“Networking” means making friends/acquaintances with nice people who do interesting science. That’s really all it is! Quick conversation starters: ask them what their latest paper was on, students are working on, and/or side projects are. It’s ok to ask simpler/broader subject questions!
- Email people you’d like to meet and ask to meet them for lunch or coffee, and tell them when your poster/talk is.
- If it’s your first time at a very large meeting, attach yourself to someone a little more senior than you who you know well (senior grad student, postdoc) and ask them to introduce you to people at coffee breaks and bring you along for meals the first day.
- Tag along for meals even if you just met the people! Saying “mind if I join you for lunch?” or “mind if I join you for dinner?” is a totally normal thing to ask at conferences.
- Get dinner with colleagues on the majority of the evenings. Mix it up: sometimes with grad students, sometimes some postdocs and profs in the mix. Take evenings for yourself when you need them, but don’t miss out on this part of networking.
- Attend the keynote talks. They’re often quite interesting, and people will generally be talking about them at coffee breaks and whatnot.
- Try going to a session block that sounds really interesting and is totally out of your wheelhouse. Also go to a session block or two in a related topic to broaden your understanding of your own subtopic. This is one of those great things you can only do at very large, broad meetings like COSPAR!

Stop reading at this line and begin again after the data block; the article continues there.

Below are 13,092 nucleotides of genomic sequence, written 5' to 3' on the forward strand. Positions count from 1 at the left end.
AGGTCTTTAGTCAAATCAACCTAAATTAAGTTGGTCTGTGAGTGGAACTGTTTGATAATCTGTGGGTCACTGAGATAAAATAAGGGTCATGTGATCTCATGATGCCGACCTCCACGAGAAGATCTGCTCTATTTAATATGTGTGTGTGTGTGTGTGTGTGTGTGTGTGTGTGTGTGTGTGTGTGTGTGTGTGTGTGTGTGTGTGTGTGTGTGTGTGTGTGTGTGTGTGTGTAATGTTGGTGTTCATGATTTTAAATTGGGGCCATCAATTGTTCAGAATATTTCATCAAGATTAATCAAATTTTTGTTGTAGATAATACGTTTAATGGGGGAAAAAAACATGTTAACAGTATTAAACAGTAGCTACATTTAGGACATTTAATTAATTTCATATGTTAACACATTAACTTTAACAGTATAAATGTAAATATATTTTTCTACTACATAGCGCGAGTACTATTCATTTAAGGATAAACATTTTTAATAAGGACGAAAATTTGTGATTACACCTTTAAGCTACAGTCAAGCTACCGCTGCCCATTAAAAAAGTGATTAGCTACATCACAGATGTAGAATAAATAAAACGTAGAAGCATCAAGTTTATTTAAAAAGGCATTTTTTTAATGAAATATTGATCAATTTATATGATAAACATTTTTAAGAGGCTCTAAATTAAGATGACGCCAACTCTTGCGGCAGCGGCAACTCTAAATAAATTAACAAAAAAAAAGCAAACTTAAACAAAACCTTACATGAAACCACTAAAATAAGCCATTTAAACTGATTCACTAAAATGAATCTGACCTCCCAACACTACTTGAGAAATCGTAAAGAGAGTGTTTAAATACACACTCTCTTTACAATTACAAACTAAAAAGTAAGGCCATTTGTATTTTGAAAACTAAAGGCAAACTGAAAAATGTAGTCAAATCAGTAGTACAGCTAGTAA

- Prepare an “elevator pitch” (one to two sentence non-jargon summary) if someone asks what your research is on.
- See this great thread on attending a conference as a student/ECR without your advisor there!
Giant 9-day-long conferences can be exhausting, even for the most extroverted among us. Try not to skimp on your usual basic self-care like eating regular healthy meals, getting plenty of sleep at night, and exercising once or twice a week (even just 20 minutes of youtube yoga in your hotel room).
- Don’t feel bad about skipping sessions. Acknowledge now that you won’t see All The Talks.
- Spend time making new conference buddies and seeing old ones.
- Take a nap if you need to! At one of the big AAS winter meetings, I took a nap every day.
- Eat a vegetable every day. Your body needs it.
- Drink plenty of water.
- Try to not go over your usual caffeine & sugar intake. I know, I know, that’s what coffee breaks are for…but try not to go overboard. Doing this helps me manage anxiety better and sleep reasonably well with the jetlag.
- Struggling with your mental health at a conference can be more taxing than usual. Reach out to friends (at the conference and at home), and take time to do whatever helps you when you’re at home. Generally people don’t pry and we all know everyone else is busy, but if you need an excuse to get out of something, you’re “not feeling great, but will catch up tomorrow/the next day/after my talk.”
What would you add to the lists?
Updated Feb 1, 2021
Here are my instructions for how to get HEAsoft, the NASA High Energy Astrophysics Software, set up on a Mac with macOS Catalina (v10.15.7). I learned most of this from HEAsoft’s own documentation (and a lot of trial and error over the years). I work in bash, so adapt as needed if you use c-shell or zsh. Disclaimer: I’m not a HEAsoft developer or maintainer, so follow this advice at your own risk. Actual HEAsoft maintainers should be your first point of contact if something goes wrong.
Make a full backup of your machine as-is.
Install these things:
prompted to run these by homebrew:
git -C /usr/local/Homebrew/Library/Taps/homebrew/homebrew-core fetch –unshallow